With £63 billion at risk of being lost from the UK economy each year as a result of the digital skills gap, as British citizens, we can all stand to gain if we make an effort to plug the gap. Currently, the UK has the largest digital economy in the G20 but with growth of 15 per cent expected next year; the digital skills deficit we’re experiencing now is only likely to worsen before the situation gets better. But what is the solution and who can deliver it?
Of course the Government has a large part to play in ensuring the UK has the skills to remain competitive in the global digital industry. And we are already seeing promising levels of investment in key digital sectors such as cyber security with the launch of the new National Cyber Security Centre in October and the Government’s confirmation of a £1.9 billion cyber security strategy.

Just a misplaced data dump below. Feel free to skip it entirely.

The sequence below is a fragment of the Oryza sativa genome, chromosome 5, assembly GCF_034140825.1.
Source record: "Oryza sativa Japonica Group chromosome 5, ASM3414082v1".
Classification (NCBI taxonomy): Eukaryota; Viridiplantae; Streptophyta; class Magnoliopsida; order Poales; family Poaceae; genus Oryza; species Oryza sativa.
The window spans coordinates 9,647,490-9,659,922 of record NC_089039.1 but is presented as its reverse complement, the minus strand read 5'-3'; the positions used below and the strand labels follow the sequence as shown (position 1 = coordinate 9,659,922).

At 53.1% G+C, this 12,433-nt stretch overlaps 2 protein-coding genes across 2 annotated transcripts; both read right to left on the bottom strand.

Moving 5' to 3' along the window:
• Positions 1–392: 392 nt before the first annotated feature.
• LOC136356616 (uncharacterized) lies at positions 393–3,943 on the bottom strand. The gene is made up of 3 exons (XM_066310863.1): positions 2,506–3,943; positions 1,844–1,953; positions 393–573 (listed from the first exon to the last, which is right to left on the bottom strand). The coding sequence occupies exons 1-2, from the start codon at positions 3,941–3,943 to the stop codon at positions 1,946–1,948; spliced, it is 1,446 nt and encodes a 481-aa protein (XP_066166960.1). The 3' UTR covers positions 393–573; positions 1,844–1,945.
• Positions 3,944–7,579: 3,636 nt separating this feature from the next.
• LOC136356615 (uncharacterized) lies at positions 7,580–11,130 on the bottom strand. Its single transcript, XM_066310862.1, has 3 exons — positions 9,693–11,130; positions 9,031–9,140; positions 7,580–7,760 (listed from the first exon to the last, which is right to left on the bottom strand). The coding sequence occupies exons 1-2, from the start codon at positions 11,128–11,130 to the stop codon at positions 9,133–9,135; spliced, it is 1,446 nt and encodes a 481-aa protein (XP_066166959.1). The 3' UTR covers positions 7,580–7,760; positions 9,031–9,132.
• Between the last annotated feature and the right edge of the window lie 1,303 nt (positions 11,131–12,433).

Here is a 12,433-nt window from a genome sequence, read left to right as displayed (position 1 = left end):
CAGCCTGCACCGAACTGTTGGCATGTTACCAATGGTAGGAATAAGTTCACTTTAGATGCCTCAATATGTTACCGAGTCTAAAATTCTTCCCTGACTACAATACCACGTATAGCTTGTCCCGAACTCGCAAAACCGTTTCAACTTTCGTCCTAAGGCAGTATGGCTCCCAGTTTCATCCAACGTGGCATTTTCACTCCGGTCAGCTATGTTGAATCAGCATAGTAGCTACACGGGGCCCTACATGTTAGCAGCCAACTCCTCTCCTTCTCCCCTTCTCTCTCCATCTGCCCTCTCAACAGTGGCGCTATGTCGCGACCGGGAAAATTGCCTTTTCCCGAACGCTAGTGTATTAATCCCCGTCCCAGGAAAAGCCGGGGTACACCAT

UK businesses also have a responsibility to help resolve the skills gap; after all they are the ones who are suffering as a result of a lack of digital skills. This was confirmed in a report earlier this year by the Science and Technology Committee, which unearthed that 93 per cent of businesses believe the skills gap is affecting their commercial operations. And it’s not just businesses operating within the technology sectors that are adversely affected by this issue. With 90 per cent of jobs now requiring digital skills, businesses across all sectors need to help address the skills shortage.
I believe there are four solutions that can help close the technology skills gap:
- Solution 1: Maximise digital talent
- Solution 2: Look to the future
- Solution 3: Forge key collaborations
- Solution 4: Bring digital expertise to the forefront of the agenda
Solution 1: Maximise digital talent
Firstly, UK businesses need to be aware of the digital talent that is already out there and take advantage of it. They should evaluate what skills they already have in their business and make the most of each employee’s individual strengths. Where there are gaps in knowledge, businesses should consider whether their existing employees could undergo training to bring the necessary skills into the business.